The Making of a Monster

19/01/2012 11:15 GMT | Updated 18/03/2012 09:12 GMT

I'm not sure what it is about the motion of travelling, but I've recently come to realise that when I am in the process of getting myself from A to B, I turn in to a bit of a monster. And I think a lot of other people do too.

Last week I managed to miss a flight by one minute. This is, one minute from the gate closing to board the plane, which is a lot worse than one minute from checking in. I'd successfully managed to get my boarding pass, drop off my bag and go through security (being scanned for explosives and everything) before I was seduced by the smell of a nearby sausage sandwich. And so, with ketchup dripping from my mouth, I munched away oblivious to the calls for the one last remaining passenger to go to Gate 11, immediately.

When I did finally amble round to Gate 11, I was told plain and simply that the gate was now closed, and that my bag was being removed from the plane. Sure enough, looking across the tarmac, I saw a motorised trolley for one pull round to collect my belongings, and drive them back into the depths of the terminal. And so the monster was born.

What followed was a five minute tirade of tuts, huffs, and insults. Admittedly the insults were mostly of a mild nature, said under my breath, and delivered in an apologetic polite kind of way, but they were insults all the same. I had cast the memory of the sausage sandwich stop aside and was hell bent on a mission to defect the blame of my mistiming to anyone other than myself. And ashamedly, I did. A glitch in the shuttle bus scheduling meant that the airport took responsibility for my slower than normal travel time and gave me the next available flight for free. A victory, you might say, but in my post monster mood I was not feeling particularly triumphant.

The monster was previously unleashed during another airport incident late last year. Flying to a wedding in the sun, I checked myself in then bought myself some sun cream, only to have it confiscated at security two minutes later. It was 25ml over the 100ml hand luggage liquid allowance. Obviously this is a nationwide, government-enforced rule and one not to be messed with. Not so for the monster.

Fuming at what would be essentially throwing away £8.99 I decided to make a stand and try to argue that I had only just bought it. I even produced the receipt and pointed animatedly in the direction of the shop. Not content with their default response, I laid in to the ridiculousness of the rule, and questioned how an extra 25ml could be a security risk. Then, in a final act of utter monster defiance, I took the sun cream, opened it up, and started applying it to my face and arms. If I had to throw it away, I was at least going to get some of my money's worth.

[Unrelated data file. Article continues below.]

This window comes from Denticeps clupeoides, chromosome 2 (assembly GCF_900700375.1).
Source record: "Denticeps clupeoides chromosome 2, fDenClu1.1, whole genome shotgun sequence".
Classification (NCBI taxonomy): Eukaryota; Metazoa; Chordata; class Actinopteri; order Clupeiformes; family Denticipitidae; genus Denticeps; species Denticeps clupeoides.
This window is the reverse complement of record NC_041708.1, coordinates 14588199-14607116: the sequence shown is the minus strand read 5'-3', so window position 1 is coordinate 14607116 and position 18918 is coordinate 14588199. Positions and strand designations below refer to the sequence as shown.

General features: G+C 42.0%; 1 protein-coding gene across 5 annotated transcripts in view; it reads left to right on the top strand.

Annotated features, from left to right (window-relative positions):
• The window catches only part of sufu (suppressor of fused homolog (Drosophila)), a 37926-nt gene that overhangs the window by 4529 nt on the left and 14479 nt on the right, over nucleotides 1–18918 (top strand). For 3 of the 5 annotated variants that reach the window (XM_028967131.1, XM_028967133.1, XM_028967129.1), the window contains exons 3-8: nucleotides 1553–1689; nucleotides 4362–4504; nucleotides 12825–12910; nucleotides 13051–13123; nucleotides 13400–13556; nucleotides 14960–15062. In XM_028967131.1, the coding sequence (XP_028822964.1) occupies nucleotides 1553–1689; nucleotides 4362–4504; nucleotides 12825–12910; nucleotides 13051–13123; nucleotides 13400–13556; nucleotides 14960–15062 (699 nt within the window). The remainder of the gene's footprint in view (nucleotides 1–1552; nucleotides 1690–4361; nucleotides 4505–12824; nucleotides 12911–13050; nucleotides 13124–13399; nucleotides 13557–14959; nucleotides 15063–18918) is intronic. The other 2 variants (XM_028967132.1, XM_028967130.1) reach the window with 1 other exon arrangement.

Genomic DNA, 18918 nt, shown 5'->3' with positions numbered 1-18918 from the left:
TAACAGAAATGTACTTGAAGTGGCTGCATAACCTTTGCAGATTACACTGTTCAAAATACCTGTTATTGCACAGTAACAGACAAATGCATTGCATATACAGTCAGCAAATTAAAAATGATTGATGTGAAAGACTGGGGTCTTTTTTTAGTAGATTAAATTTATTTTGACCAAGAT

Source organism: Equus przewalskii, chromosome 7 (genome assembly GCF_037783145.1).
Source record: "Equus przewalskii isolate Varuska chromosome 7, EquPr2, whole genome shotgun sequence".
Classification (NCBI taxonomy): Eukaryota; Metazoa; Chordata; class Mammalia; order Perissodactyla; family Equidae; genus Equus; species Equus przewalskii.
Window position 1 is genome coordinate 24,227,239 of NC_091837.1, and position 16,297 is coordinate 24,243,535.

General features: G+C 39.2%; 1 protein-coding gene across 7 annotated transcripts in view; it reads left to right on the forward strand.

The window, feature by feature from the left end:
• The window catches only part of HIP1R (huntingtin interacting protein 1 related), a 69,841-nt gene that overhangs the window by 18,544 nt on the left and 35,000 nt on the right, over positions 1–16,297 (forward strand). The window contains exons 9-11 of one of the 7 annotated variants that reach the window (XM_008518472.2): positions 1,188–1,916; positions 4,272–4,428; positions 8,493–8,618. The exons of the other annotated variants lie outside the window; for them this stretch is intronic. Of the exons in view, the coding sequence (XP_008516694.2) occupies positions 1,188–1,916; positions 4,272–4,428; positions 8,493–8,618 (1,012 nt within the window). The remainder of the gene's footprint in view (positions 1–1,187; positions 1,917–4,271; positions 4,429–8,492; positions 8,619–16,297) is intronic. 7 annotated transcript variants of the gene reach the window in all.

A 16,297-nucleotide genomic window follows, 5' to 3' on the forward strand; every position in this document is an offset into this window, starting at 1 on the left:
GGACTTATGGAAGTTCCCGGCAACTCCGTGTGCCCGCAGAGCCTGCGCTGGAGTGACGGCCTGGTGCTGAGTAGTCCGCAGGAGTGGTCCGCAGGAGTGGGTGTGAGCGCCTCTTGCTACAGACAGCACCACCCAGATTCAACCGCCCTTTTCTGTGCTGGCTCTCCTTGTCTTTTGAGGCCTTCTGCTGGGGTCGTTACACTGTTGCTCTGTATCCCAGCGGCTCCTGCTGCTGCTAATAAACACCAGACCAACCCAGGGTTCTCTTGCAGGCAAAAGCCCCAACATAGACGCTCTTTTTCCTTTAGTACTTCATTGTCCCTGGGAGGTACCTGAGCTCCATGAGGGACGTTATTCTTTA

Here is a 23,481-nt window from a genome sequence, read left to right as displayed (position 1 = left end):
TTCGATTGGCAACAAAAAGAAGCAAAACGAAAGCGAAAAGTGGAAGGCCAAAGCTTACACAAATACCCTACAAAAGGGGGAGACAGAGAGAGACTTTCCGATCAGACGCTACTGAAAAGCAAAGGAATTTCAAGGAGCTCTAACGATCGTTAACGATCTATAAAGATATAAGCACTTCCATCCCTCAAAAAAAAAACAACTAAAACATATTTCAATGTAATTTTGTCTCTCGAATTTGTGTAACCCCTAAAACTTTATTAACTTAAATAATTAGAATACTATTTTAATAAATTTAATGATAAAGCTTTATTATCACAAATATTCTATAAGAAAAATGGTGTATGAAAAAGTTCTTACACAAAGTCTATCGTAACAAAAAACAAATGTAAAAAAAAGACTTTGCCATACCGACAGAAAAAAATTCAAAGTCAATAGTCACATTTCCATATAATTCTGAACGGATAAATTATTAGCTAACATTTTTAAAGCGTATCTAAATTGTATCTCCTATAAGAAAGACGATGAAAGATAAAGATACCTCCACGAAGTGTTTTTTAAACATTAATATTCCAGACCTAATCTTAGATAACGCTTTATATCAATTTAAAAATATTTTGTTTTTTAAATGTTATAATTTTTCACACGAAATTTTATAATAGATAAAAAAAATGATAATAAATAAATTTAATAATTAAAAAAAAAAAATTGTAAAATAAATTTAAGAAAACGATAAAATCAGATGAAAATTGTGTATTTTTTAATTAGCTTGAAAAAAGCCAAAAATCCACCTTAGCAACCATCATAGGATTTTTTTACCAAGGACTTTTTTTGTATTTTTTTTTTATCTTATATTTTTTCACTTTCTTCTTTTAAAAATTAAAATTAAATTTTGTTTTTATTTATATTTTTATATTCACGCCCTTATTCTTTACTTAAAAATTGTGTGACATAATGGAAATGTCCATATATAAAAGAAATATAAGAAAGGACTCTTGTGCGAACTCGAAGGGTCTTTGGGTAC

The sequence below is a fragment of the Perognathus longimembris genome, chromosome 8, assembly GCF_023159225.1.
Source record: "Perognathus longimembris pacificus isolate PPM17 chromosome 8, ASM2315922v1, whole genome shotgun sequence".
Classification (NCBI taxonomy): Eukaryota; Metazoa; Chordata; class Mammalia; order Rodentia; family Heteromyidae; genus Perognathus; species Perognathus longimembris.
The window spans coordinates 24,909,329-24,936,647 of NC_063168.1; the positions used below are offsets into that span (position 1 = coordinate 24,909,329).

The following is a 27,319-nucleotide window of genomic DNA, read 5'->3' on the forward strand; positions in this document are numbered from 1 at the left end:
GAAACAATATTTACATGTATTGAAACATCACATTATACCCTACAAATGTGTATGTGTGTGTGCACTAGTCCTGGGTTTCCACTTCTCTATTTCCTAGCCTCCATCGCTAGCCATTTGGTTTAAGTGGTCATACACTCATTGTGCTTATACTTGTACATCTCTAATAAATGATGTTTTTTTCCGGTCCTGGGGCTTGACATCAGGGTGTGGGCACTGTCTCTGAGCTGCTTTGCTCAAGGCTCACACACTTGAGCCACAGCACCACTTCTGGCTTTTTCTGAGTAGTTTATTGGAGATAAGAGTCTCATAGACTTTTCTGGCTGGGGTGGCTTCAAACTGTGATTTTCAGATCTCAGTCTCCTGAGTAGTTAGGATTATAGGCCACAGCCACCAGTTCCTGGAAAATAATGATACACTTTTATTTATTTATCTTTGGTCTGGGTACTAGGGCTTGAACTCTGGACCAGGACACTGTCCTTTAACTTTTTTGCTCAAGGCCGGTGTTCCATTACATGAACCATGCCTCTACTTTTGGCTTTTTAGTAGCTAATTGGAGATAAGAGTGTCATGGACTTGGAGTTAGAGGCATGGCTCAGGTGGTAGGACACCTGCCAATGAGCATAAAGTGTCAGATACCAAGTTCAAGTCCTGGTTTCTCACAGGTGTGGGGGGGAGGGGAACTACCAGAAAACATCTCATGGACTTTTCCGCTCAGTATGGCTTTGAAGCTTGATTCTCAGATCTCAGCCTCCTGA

Pasty faced, I boarded the plane in a post-monster mood and absently rubbed my eyes, thus touching them up with sun cream, which in turn made them water all the way to the Algarve. This time the monster had lost.

But it's not just air travel, and I know it's not just me. I've got numerous friends who, upon boarding a taxi, decide that they know an unquestionably quicker route than the tried and tested black cabbie. And in true monster fashion tell him or her so.

Then there's the people who get on a bus and without hesitation monstrously blame the bus driver for the fact that they either don't have credit on their Oyster Card, or don't have the right change to buy a ticket.

And then there's the train. God help all inspectors when the ticket less monster prevails. In tirades of abuse I've witnessed normally calm and decent people invent extraordinary reasons as to why they are not in possession of a valid pass, or why they bought their ticket using a railcard that they don't physically possess.

But what is it about being on the move that reduces us to normally inexcusable behaviour? It could be the time pressure we immediately feel from leaving the house. We've got a schedule, we've got an end goal, and nothing is going to get in our way as we strive to reach it. Or it could be the feeling that we've already lost before we've even begun. With all the ridiculous rules, policies and paperwork that autonomous travel workers have to follow, there is almost certainly a computer that is going to say no at some point during our all too often ill-fated journeys.

While the monster may make good viewing for fellow passengers at the time, or a good anecdote to tell friends later, with hindsight I'm pretty sure it just makes me look like a twat.